For most men, the concept of skincare has barely entered their vocabulary, let alone their bathroom cabinets. All too common is the grooming routine comprised solely of shower gel and body spray gift sets, picked from supermarket bargain bins as gifts.
But everyone stands to gain from proper skincare, and reaping the benefits is surprisingly simple.
And this is what has been taught to me by my parents since young. Back during my teenage years where my skin was prone to breaking-out, most of my skincare tips came from my mother, who was an owner of a chain of beauty salons that offered facial treatments and skincare retail. She used to tell me, If you have clear skin, it gives a good impression everywhere, especially in the workplace where skills, enhanced with a great personality and self-presentation, can work to your advantage, and having a regular routine to take care of it can keep it healthy and looking good. The beauty industry is constantly evolving, and one factor that has noticeably changed is the perception of masculinity – specifically in relation to skincare. The beauty industry has long been dedicated to women, but now more than ever, men are showing a keen interest in understanding how to take better care of their skin.
We work out, eat well, and practice other self-care habits to nourish our body, so why not our skin? No matter your age, gender or race – skincare matters.
Cleanse, exfoliate, moisturise, and use sunscreen – these are the four basic steps that my mother has always taught me to keep a routine with and the habit has been engrained in me until today. But of course, as time goes by, ageing is also another factor that you need to take into consideration and this warrants for more steps. Here are good reasons why you should follow them.
Since men typically have thicker, oilier skin and are more prone to acne, cleansing regularly, at least twice a day is a must. So, a proper men’s skincare routine should start with a good cleansing in the morning and evening.
Men are less prone to dryness and dehydration than women, so a basic oil-free cleanser should suffice. If you have extreme dry skin, a more hydrating cleanser may be needed.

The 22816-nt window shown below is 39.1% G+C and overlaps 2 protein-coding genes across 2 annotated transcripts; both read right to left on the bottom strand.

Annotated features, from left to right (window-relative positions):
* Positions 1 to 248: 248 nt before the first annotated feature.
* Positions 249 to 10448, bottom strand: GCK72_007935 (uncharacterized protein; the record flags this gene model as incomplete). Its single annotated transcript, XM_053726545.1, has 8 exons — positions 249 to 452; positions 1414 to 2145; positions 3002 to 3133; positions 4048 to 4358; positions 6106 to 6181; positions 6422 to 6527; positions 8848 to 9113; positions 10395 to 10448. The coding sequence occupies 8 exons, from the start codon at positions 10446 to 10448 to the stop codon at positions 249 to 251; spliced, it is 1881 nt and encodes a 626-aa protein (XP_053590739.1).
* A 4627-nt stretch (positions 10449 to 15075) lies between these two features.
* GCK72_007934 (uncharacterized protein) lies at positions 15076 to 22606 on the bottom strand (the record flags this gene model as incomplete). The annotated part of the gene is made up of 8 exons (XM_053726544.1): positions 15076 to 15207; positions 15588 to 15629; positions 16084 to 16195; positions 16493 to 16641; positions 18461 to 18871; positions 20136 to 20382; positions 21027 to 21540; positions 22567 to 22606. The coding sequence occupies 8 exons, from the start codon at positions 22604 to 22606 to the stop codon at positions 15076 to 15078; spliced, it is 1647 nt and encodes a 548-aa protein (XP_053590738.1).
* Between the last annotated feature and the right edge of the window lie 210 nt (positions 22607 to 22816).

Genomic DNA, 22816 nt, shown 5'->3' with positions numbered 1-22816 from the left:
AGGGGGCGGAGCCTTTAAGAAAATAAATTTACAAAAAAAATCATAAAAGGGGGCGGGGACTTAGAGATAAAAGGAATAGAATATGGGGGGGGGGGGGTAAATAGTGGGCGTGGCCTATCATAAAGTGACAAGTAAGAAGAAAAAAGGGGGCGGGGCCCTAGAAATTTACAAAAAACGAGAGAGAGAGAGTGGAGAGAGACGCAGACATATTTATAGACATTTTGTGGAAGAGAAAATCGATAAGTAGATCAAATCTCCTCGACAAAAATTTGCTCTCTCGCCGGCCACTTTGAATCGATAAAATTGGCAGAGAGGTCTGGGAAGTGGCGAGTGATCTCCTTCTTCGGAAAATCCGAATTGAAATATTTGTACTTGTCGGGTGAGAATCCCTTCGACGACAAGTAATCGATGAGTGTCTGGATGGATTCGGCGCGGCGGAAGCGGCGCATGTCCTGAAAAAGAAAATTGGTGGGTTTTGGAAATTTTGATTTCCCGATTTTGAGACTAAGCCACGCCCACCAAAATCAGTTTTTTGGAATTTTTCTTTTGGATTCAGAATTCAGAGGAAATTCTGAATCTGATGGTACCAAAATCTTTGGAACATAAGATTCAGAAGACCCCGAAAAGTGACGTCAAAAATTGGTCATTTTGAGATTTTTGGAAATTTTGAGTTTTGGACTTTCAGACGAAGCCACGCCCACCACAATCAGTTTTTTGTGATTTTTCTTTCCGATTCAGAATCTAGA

I exfoliate with a gentle facial scrub product at least twice a week. It’s especially important for men to exfoliate their skin for two reasons: having a thicker skin barrier means more dead skin cells. These dead skin cells mix with sebum and can cause further breakouts. Exfoliating will take care of this build-up to improve acne and reveal a smoother surface. Also, a smooth surface is important for facial shaving.
One of the most basic foundations of all skincare routines is the moisturiser, and the same goes for men’s skin care.
Moisturising restores hydration to the skin, firming it, as well as replacing nutrients and moisture lost during the process of cleansing and exfoliating. As well as this, moisturiser forms a protective barrier over the skin, which helps to prevent dirt from clogging the pores, and guards against the bacteria responsible for outbreaks.
How much moisturiser you should use depends on the type of weather you live in and your skin type. If your skin is naturally oilier, you should use a small amount, making sure to work into the skin evenly. Using too much may exacerbate oiliness and breakouts, which is why for my oily skin type I use an oil-free or gel-based moisturiser to hydrate my skin during the day.
Some moisturisers contain SPF (sun protection factor), and if you don’t want the hassle of putting layers of cream on your face like me, then this is the perfect solution. Otherwise, this will be an additional step—and it’s one of the most important.
We are all predisposed to external ageing every day from radiation, free radicals, etc. Combat unnecessary sun damage with a safe SPF product. Use a broad-spectrum sunscreen of SPF more than 30 (in this case, I like to go SPF 50) to help prevent skin cancer and reduce the risk of premature signs of skin ageing, like dark spots.
Other skin products that you can add to your daily routine include a vitamin C or antioxidant product, like a serum, a facial mask you can use once a week, a retinol cream before you go to sleep to minimise the effect of ageing and an eye cream to keep the eye area look supple and hydrated.